Malala Yousafzai was an obscure Pakistani 16 year-old girl, until she was shot by the Taliban for campaigning for girls’ education, another ‘mess’ needing challenge in many countries. An artist who recently painted her portrait said “Given how much she has already been through and all that she represents to the world, it took a while to adjust to the fact that she is still a very fragile teenager.” [Guardian 11 Sept 2013 p 4].
Individual resistance to vicious dictatorship, facing up to the power of global finance, asserting women’s dignity against trigger-happy traditionalists – these are examples to follow.
As individuals, what ‘messes’ of human need are our hearts open to? Are we using our assets – our skills, personalities, possessions – to clean them up as shrewdly as those with self-centred vision whom Jesus called “the children of this world”? If ’mess’ is always present, what can be more properly human than sorting it out? Jesus’ life and teaching show that in doing so we find real significance for our own lives.
As a church, can we make more use of our communal assets? Our assets are not just the buildings and funds, but also the weekly Gospel readings in which Jesus’ life and teaching challenge us, and the communion which we celebrate together because the Cross represents sacrificial victory over ‘mess’. Can we develop our capacity for prayer, so that we focus on real priorities? Pope John Paul II explained: “Prayer calls us to examine our consciences on all the issues that affect humanity. It calls us to ponder our personal and collective responsibility before the judgement of God and in the light of human solidarity. Hence prayer is able to transform the world. … New goals and new ideas emerge.”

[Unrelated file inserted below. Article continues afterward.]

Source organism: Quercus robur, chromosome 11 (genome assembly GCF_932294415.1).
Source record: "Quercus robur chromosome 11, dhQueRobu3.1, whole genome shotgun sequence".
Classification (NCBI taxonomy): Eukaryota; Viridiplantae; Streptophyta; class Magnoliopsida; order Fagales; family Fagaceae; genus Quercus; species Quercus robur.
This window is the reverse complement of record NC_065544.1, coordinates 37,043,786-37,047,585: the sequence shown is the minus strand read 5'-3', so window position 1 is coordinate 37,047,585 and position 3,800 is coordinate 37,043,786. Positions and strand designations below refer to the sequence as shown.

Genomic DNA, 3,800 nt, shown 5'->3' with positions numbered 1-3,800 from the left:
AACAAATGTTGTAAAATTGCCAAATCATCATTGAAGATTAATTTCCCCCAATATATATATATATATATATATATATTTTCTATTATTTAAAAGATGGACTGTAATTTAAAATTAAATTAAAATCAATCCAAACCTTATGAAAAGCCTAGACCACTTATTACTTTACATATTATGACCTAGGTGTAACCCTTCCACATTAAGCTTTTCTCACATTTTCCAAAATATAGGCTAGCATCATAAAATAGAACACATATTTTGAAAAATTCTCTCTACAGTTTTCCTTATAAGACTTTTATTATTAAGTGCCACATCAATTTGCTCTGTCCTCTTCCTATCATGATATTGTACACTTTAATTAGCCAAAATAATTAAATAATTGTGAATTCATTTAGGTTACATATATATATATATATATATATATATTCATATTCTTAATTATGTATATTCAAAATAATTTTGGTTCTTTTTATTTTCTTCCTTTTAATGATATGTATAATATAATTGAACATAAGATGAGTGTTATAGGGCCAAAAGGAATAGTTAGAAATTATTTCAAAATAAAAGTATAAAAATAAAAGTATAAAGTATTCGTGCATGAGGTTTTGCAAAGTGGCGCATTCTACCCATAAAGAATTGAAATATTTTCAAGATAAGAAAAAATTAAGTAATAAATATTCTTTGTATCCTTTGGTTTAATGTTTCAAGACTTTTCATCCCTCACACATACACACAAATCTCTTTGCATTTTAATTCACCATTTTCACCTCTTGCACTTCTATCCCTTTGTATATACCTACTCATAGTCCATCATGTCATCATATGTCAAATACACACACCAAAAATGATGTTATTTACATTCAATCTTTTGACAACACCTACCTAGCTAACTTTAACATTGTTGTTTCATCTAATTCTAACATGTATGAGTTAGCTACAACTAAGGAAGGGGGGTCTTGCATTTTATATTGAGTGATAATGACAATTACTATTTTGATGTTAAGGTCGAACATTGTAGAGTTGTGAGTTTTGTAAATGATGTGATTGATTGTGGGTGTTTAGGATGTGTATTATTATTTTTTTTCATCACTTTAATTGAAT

God’s answer to the world’s ‘mess’ is ordinary individuals like us nudged into new mindsets, finding their own worries dealt with in God’s kingdom which they enter as they shrewdly clean up.
Must it be that “… the people of this world are much more shrewd in handling their affairs than the people who belong to the light”?